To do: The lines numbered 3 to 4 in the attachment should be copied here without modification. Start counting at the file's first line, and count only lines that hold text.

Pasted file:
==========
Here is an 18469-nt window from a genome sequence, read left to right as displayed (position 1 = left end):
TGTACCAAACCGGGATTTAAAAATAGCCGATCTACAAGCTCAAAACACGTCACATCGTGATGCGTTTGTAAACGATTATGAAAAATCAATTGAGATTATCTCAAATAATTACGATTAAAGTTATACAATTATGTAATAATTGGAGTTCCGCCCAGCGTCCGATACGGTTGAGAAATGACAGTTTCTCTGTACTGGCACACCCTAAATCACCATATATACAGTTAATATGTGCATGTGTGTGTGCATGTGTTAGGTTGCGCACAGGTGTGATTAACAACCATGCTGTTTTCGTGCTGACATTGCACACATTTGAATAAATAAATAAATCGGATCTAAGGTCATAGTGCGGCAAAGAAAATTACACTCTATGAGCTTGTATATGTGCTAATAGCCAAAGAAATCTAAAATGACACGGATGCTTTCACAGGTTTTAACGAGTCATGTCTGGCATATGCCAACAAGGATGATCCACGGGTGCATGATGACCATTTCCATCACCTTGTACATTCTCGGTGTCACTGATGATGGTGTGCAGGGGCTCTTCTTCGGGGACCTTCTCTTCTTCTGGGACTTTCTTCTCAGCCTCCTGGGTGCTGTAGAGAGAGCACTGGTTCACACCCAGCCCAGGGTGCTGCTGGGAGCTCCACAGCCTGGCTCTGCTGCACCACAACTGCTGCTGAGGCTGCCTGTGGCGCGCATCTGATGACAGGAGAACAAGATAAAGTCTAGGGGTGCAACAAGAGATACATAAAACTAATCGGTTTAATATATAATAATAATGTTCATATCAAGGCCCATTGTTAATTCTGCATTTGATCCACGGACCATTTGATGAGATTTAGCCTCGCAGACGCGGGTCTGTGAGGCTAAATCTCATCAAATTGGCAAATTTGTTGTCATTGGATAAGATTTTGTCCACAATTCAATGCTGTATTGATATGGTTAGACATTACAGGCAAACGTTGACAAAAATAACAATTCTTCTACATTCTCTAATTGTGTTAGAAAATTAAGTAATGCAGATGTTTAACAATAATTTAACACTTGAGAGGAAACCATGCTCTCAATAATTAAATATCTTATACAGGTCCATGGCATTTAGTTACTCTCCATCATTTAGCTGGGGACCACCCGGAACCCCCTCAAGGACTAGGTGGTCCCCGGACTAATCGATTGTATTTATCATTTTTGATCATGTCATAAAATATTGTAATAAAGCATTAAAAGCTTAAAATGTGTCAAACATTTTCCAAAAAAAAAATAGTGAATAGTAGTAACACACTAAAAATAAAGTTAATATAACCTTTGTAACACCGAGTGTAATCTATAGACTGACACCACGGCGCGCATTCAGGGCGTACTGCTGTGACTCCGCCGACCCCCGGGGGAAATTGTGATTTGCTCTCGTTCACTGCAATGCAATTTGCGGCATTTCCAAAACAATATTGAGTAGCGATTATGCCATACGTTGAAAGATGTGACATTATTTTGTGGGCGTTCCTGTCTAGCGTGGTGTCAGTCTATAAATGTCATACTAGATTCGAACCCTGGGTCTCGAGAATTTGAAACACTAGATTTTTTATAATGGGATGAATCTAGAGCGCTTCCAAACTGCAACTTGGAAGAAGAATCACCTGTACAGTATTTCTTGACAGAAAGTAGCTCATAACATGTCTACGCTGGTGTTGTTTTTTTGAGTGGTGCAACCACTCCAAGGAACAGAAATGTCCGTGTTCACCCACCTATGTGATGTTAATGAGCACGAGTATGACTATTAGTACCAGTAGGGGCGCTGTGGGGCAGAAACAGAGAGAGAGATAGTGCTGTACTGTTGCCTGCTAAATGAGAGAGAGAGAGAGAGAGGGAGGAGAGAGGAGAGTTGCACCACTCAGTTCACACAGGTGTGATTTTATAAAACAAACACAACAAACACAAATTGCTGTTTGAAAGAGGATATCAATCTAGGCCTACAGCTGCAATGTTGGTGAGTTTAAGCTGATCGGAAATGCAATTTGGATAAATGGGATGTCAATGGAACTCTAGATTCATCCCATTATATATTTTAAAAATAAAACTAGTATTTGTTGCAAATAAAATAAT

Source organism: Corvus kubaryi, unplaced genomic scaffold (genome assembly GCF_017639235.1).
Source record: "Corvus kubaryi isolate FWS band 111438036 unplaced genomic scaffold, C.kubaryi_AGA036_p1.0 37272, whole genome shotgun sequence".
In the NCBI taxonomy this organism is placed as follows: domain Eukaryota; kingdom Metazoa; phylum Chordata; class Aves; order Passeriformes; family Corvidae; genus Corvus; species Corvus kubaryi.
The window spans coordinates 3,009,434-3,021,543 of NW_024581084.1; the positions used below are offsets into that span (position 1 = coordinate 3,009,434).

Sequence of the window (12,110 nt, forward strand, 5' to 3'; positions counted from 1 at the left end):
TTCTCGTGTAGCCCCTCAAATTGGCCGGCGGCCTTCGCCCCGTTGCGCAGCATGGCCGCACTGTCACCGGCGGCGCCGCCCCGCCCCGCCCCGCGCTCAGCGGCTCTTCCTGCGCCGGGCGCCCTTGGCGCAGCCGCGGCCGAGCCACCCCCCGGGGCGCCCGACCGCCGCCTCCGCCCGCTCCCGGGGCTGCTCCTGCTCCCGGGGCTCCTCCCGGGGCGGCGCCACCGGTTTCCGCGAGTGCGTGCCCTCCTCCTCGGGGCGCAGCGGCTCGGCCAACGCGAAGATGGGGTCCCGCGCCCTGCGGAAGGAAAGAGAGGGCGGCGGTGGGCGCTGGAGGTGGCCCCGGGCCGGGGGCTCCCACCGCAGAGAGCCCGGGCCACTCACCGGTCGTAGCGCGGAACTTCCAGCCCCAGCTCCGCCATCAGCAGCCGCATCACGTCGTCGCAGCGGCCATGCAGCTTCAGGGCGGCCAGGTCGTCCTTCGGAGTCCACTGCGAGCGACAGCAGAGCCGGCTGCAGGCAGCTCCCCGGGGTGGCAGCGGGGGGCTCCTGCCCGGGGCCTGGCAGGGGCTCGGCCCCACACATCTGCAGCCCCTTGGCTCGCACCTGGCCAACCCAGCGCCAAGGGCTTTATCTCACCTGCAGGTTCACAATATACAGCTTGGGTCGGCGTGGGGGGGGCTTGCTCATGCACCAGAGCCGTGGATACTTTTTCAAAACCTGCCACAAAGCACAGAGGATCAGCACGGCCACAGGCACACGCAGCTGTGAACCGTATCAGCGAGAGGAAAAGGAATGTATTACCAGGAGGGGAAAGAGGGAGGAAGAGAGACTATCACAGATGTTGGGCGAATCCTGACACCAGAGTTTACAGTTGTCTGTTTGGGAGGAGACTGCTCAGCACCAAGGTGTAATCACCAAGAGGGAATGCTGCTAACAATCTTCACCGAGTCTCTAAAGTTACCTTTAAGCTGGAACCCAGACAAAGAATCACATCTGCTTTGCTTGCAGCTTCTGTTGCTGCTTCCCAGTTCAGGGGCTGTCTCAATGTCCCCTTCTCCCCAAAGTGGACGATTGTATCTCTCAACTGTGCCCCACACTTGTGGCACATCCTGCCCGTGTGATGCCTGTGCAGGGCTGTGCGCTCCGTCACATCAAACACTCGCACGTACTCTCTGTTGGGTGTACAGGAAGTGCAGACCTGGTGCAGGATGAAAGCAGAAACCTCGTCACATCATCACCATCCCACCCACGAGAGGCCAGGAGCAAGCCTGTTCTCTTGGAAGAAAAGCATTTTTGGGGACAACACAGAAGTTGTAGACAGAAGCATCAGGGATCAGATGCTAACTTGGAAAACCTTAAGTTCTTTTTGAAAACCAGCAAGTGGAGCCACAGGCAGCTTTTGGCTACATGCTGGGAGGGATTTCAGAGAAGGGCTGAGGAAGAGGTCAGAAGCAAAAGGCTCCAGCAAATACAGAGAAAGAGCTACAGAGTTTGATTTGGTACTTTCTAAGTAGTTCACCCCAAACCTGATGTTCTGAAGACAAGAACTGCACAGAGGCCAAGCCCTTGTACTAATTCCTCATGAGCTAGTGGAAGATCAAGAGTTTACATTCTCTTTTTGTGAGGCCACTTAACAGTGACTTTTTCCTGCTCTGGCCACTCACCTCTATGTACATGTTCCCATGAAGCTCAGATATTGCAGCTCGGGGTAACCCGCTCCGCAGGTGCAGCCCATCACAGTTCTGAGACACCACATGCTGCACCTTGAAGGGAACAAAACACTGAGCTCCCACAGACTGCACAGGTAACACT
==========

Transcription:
Source organism: Corvus kubaryi, unplaced genomic scaffold (genome assembly GCF_017639235.1).
Source record: "Corvus kubaryi isolate FWS band 111438036 unplaced genomic scaffold, C.kubaryi_AGA036_p1.0 37272, whole genome shotgun sequence".